The Social Security Act was first enacted on August 14, 1935, to add a social safety net for retirees over 65. The government only realized that a person was disabled and unable to work when their 65th birthday passed. They went completely under the radar until it was time to pay them out at age 65. The government realized there is nothing or very little to pay them with because of no previous employment or long periods of unemployment. Thankfully, due to provisions added as amendments, eligibility looks very different today.
Under President Eisenhower, this amendment did not provide monetary benefits but “froze” a person’s work record, so a disability didn’t count against their expected retirement benefits. Another amendment in 1956 saw the creation of monetary disability benefits for disabled workers aged 50 to 64. Since the early days of Social Security, many changes have been made to the program to include younger disabled workers and adults unable to work at all. A Social Security disability lawyer will help you navigate the ins and outs of the eligibility process.
Understanding Social Security Disability Programs
The SSA administers two disability programs. Both provide a source of income for people who cannot work due to disability. In some cases, you might be eligible under both programs.
Social Security Disability Insurance (SSDI) requires that workers have held jobs but can no longer work. Workers earn “work credits” for each year of employment. The combination of work credits and previous wages are used to calculate the benefit amount you will receive.
The maximum benefit in 2022 for SSDI is $3,345 per month. Most people qualify at a much lower rate, with the average benefit award being around $1,358 monthly. SSDI automatically converts to traditional Social Security benefits when you reach age 65.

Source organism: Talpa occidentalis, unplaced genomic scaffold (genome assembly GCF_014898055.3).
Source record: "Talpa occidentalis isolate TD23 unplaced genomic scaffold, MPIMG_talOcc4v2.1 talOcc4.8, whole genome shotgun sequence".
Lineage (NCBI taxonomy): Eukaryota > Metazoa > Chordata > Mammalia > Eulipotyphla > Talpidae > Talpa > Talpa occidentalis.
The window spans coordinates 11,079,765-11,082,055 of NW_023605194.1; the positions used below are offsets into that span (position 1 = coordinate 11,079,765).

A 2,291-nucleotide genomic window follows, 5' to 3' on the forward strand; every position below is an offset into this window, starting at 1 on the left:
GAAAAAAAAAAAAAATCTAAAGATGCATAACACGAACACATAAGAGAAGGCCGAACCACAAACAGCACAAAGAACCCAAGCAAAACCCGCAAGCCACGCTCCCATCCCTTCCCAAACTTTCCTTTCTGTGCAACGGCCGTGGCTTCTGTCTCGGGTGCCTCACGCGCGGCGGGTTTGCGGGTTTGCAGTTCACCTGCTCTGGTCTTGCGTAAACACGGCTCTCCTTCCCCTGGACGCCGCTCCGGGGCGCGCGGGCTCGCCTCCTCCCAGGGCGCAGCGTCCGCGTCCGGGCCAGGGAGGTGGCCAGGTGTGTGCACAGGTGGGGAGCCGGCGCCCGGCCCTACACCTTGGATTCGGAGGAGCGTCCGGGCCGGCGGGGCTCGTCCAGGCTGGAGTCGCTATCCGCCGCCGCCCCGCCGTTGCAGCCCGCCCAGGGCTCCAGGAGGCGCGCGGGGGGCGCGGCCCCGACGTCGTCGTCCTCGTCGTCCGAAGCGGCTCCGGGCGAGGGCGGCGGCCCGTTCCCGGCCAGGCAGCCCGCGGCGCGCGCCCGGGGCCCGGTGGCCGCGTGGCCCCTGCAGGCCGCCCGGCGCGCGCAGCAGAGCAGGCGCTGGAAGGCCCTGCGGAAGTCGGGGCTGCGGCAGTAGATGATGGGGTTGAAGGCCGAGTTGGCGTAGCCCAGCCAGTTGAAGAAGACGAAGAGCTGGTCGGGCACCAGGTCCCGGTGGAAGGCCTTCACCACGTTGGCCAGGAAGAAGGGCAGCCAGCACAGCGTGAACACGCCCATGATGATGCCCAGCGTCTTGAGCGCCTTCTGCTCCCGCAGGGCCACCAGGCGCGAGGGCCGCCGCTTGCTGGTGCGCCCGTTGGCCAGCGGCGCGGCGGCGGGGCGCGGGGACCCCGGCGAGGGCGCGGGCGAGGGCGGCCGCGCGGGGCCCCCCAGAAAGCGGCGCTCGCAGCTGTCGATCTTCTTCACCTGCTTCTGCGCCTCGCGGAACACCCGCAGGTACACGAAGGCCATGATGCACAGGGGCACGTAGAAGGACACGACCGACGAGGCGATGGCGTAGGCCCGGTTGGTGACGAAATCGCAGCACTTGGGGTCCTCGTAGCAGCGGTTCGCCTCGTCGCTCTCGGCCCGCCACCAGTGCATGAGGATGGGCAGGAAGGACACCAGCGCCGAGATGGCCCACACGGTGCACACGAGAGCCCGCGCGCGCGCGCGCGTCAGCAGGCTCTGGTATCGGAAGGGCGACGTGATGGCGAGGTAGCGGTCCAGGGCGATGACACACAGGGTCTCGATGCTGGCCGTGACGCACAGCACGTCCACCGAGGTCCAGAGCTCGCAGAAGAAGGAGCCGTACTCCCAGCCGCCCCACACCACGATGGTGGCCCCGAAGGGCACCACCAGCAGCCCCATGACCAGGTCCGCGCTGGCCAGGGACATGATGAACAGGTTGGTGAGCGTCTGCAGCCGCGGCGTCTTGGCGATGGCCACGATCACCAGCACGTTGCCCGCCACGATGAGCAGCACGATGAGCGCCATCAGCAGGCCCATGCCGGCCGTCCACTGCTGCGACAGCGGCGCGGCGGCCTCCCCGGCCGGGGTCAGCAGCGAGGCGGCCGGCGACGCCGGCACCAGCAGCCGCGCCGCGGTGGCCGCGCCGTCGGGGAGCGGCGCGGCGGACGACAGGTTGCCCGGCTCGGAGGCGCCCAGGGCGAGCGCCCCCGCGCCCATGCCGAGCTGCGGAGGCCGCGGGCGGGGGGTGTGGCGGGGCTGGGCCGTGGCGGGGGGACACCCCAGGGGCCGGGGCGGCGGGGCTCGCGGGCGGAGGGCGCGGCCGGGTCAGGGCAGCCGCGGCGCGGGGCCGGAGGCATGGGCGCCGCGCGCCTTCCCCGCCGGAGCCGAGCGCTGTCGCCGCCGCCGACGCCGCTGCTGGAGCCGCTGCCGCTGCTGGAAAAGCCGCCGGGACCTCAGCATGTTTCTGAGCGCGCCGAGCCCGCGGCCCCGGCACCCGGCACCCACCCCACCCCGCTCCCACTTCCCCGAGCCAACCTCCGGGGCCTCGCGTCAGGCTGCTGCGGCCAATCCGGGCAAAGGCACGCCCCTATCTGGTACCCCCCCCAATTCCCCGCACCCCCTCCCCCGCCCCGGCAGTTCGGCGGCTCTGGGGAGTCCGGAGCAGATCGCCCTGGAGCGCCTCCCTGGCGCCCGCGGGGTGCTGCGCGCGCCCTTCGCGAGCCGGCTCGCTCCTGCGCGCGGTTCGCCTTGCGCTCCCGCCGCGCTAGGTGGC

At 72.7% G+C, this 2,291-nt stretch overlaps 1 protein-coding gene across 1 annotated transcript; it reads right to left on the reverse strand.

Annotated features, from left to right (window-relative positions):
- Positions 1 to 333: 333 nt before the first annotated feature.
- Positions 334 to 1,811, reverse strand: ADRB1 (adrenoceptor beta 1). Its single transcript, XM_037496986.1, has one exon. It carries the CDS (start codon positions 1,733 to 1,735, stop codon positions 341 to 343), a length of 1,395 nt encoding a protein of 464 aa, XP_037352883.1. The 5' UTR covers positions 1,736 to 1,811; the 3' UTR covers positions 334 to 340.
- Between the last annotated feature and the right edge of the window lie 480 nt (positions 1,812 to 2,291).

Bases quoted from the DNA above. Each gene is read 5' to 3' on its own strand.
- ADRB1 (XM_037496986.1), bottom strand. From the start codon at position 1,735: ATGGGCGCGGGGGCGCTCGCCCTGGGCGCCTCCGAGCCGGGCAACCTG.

Social Security Income (SSI) has no prior work requirement and is needs-based. It can be awarded to people with little or no work credits who cannot work. The benefit amounts are much lower, having a maximum of $841 monthly for a single person and $1,261 for couples residing together. In Pennsylvania, benefits are decreased slightly for individuals and couples residing with other people. The maximums are $522 and $783.34 for co-habiting individuals and couples.
For a free legal consultation with a social security disability lawyer serving Avalon, call 412-661-1400
What Are the Qualifications for SSDI?
When filing for SSDI, applicants must meet specific criteria, including:
- They must have worked jobs that paid into Social Security.
- Have a qualifying medical condition.
The program pays out monthly benefits to persons unable to work when their disability causes a period they can’t work for one or more years. SSDI aims to allow a person to recover from an injury or illness and rejoin the workforce. Work incentives are provided to assist disabled recipients to learn new trades when they cannot return to the same line of work they previously held.
Benefits automatically convert to Social Security retirement for people receiving SSDI when they reach retirement age. The amount remains the same after conversion.
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Understanding Work Credits
Work credits are based on past yearly wages. If you are self-employed, they are based upon that income. The exact figure necessary to earn a work credit varies each year. In 2022, the amount of earnings per work credit is $1,510. Workers can earn up to four work credits each year.
The requirement for work credits depends on the age at which you become disabled. The baseline is 40 work credits, with at least 20 of those earned within the past ten years. Younger workers may qualify for SSDI at a lower work credit rate based on their years of actual work.
What Are the Eligibility Qualifications for SSI?
Unlike SSDI, SSI is not income-based, but is based on need. If a person is disabled and unable to provide for themselves, and they qualify for SSI, it will provide a small stipend. You are eligible to apply for SSI if: